I was keen to find out how it was for them playing as White Legs compared to other bands they had played in, were they more comfortable in their tough, garage rock skin? 

Martin said: "With The Lake Poets when it's just me and my acoustic guitar and I'm playing to a crowd of people, they listen carefully and they clap and cheer when I've finished a song, you get this electric buzz from the applause and I'm really proud and relieved. But when I'm on stage with White Legs and we're all on stage having fun, playing in synchronisation with each other and we're in an intimate venue with a good crowd, it's a totally different type of electricity...it's amazing".

"It's like we're cogs in a clock, and when we're all on stage playing together in time, we're all turning and moving together, making the clock work".
"I said this to Rich before, when I'm with my acoustic guitar alone, I'm like a boxer.
It's me vs. him, I can't fuck up, but when I'm playing with White Legs, it's like we're Barcelona FC or something, we can take on the world".

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I asked the band what they stood for and what they wanted to portray to people...

"Just honesty, not cryptic music - real stuff" Richard said: "even when I'm on stage, I don't use any effects pedals - it's just the roar of the guitar, I'm not hiding behind anything.
There's no overproduction because sometimes too many effects take away the element of the music".

"Some music industry wankers have their heads up their arses. We just want to be sound. We want people to have a sound night and we want to avoid being cunts". 

Martin runs songwriting classes at Pop Recs in Sunderland for young musicians while Jordan and Richard also both work with young kids in schools.
The band is clearly switched on to youth culture and are very keen on getting kids into music.
Martin's amazing work with "blossoming kids" is aimed at opening their minds to the creative music scene and showing them that they can "have a canny little life in creative industries".

”You know when I meet them, a lot of them are starting off with ukuleles or acoustic guitars playing to YouTube, and I watch them become so much more involved in the music scene. They start going to gigs, releasing music, meeting more musicians like themselves and it actually really helps their social skills too. It's just a very rewarding experience."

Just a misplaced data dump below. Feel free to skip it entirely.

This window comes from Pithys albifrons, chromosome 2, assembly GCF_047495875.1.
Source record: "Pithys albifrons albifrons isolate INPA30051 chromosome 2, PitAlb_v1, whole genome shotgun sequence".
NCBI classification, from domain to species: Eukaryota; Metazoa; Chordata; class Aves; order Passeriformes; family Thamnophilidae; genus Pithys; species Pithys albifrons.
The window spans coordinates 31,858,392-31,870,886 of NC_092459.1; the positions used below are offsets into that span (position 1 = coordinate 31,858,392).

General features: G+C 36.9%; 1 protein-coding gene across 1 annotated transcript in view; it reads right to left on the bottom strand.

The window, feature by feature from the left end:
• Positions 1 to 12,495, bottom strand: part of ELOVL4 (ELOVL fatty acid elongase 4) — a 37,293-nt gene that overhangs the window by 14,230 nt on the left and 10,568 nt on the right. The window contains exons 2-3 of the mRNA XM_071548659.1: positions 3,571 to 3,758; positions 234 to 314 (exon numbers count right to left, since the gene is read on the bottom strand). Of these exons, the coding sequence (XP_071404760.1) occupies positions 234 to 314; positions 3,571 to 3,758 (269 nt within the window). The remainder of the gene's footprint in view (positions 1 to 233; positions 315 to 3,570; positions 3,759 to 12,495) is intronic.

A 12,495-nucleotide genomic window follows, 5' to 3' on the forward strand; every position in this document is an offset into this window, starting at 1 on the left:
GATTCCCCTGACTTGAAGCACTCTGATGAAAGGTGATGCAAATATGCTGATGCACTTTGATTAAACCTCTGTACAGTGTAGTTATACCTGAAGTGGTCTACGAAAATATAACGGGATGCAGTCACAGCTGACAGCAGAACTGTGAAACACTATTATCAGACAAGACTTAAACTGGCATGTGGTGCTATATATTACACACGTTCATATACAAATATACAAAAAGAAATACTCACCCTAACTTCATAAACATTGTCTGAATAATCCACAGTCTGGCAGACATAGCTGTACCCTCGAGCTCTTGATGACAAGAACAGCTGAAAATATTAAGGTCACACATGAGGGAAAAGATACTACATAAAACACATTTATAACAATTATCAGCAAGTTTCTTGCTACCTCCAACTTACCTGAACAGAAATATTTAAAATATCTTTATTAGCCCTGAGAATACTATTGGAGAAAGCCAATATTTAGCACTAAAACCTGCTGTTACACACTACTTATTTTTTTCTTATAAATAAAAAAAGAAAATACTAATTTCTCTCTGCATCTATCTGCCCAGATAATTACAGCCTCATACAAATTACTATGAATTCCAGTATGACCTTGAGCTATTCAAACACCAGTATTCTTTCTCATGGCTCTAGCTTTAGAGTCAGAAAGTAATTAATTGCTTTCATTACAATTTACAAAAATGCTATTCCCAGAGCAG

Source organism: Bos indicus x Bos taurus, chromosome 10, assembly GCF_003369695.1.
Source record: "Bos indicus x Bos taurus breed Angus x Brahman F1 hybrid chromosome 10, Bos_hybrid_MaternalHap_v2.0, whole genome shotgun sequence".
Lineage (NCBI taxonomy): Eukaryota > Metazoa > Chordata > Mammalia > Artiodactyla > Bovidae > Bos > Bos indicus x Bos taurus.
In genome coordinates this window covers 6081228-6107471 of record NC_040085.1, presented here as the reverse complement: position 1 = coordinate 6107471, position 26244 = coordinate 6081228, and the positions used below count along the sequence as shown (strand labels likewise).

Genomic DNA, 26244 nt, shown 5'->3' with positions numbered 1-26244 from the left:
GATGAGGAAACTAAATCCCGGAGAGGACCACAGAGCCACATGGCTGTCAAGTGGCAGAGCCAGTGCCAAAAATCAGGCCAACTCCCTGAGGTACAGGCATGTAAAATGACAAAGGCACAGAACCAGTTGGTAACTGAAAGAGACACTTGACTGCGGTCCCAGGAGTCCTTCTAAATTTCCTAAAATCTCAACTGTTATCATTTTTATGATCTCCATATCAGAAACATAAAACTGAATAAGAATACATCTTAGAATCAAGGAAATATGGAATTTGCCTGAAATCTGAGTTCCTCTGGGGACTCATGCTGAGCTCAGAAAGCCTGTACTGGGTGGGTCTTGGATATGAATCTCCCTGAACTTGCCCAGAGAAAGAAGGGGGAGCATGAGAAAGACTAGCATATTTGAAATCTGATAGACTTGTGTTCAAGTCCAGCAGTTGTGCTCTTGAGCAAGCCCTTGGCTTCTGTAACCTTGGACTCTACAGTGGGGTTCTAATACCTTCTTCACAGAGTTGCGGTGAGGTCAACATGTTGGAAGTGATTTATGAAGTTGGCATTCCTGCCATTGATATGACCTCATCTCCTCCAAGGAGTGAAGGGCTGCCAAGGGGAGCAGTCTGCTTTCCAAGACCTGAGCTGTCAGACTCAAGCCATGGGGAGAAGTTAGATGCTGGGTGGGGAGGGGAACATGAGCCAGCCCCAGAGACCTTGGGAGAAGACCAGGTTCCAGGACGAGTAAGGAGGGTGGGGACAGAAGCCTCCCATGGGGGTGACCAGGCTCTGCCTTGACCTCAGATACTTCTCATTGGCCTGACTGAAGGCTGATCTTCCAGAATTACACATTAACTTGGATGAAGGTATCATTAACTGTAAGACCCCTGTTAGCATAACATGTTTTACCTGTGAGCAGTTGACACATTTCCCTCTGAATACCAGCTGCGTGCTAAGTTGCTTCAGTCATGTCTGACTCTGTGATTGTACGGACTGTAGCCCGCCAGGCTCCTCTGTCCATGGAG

Finally, I asked the band about their album, which is planned for 2019, and what kind of stages it was in at the moment.
They already have a clear outline of what they want the record to be:

"We want it to reflect where we're from you know, we're very proud of the fact we're from Sunderland.
We want the album to be authentic, something that flows and we really don't want to waste a second on it. There's nothing worse than an album that doesn't flow at all".

"We really don't want to write anything for the sake of it" Martin said.
"Being in a band is totally different to being a film maker for example.
The way I see it, a film maker makes a film, they release it, produce it and then they move on and forget about it, when it's done it's done. But when you're in a band, you write an album or a song and you have to keep it alive, you keep playing it live, practicing it and hearing it. You cant just forget about it because you're constantly working with it".

White Legs have so much in store for us in 2019, and I really enjoyed talking to them.
These guys know exactly what they are doing, and they're having a laugh and doing what they do best - playing together.
The product of their collaboration is hard, fast and energetic garage rock music that is hard to ignore and too punchy to discard...I can't wait to hear whatever they release next.
Here's to 2019!